* There were 141,734 juvenile arrests in Texas in 2005. In 2012, there were only 92,164 juvenile arrests. Arrests of juveniles for murder and manslaughter with a culpable mental state greater than negligence fell from 54 to 27.
* Largely due to a two-thirds drop in the number of youths in TJJD lockups, the TJJD facilities budget for 2014-15 is $319 million, less than the $427 million appropriated to TYC in 2006-07.
* In a recent study, youth who had their records sealed were nearly twice as likely to be employed after two years as those who had not. These youth were also less likely to abuse substances.
* Raise the jurisdiction of the juvenile court to cover 17 year-old misdemeanants. This will increase public safety due to the lower recidivism rates in the juvenile system and save taxpayer dollars. These savings will compound over time as fewer youth return to the criminal justice system in their adult years.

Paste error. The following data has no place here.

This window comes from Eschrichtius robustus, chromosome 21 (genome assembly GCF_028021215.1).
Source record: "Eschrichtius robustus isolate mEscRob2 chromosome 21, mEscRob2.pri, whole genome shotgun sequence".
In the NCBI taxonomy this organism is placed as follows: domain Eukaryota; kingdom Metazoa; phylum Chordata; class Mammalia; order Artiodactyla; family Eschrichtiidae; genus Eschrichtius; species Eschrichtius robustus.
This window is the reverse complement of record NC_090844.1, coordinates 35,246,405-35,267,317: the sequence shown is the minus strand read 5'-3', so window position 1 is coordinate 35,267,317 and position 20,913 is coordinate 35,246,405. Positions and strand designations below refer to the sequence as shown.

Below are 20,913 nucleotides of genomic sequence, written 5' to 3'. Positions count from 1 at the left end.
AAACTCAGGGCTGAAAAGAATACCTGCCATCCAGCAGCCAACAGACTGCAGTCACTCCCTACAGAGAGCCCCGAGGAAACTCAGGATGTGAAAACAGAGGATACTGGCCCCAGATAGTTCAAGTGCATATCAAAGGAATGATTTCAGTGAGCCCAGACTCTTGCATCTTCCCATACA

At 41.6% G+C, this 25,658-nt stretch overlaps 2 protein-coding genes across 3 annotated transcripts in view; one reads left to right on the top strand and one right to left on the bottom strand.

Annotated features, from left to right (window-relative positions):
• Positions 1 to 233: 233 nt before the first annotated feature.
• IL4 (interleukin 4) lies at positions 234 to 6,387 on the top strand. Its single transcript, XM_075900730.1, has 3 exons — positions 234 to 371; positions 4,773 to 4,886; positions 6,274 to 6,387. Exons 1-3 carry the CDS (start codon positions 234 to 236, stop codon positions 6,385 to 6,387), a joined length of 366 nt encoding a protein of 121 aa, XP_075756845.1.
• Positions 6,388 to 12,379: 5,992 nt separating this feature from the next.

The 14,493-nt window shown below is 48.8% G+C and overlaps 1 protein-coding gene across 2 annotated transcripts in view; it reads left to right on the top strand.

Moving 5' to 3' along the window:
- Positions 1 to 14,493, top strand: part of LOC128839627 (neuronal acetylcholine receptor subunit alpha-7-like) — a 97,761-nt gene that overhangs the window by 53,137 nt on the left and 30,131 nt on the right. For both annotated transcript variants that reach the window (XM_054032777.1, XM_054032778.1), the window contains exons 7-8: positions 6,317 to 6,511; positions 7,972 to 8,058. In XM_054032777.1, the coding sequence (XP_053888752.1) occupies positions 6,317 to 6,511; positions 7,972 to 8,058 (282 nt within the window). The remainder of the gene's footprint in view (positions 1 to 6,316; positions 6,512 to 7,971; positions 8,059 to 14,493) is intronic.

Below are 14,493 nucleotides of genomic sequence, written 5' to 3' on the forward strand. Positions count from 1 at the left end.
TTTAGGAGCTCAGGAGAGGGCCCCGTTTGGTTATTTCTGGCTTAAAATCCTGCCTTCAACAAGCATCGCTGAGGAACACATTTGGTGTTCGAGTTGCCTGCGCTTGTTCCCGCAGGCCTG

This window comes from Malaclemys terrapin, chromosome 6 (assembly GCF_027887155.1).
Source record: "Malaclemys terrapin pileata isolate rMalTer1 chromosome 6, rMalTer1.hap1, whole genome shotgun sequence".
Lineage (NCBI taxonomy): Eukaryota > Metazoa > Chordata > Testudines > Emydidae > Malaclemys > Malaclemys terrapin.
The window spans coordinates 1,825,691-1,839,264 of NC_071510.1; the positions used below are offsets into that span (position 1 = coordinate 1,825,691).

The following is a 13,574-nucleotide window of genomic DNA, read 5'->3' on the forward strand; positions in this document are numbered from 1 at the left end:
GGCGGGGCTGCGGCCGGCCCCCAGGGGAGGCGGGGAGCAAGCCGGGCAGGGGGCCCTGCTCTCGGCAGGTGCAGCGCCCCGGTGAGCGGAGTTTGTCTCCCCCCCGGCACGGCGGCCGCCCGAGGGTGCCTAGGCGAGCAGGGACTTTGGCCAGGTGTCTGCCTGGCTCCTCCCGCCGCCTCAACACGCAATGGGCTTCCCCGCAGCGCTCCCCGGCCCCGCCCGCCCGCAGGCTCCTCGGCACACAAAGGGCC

* Empower adult criminal court judges with the authority to transfer 17 year-old nonviolent felons to the juvenile court. This will allow courts to examine each case in light of factors such as the maturity of the 17 year-old, prior record (if any), and assessed risk level, all of which will help the court determine whether the more intensive rehabilitative programming and smaller caseloads in the juvenile system would benefit that offender.
* Pass statutory provisions that automatically seal the records of nonviolent youth offenders under established criteria. Doing so will lower the burden that formal proceedings place on the court, establish a uniform standard for the sealing of records, and prevent minor youthful indiscretions from hampering future prospects of employment.
* Expand use of specialized caseloads with specially trained supervision officers for medium to high-risk mentally ill youths on juvenile probation and parole, in light of evidence that such programs as the Front End Diversionary Initiative (FEDI) substantially reduce recidivism and revocations.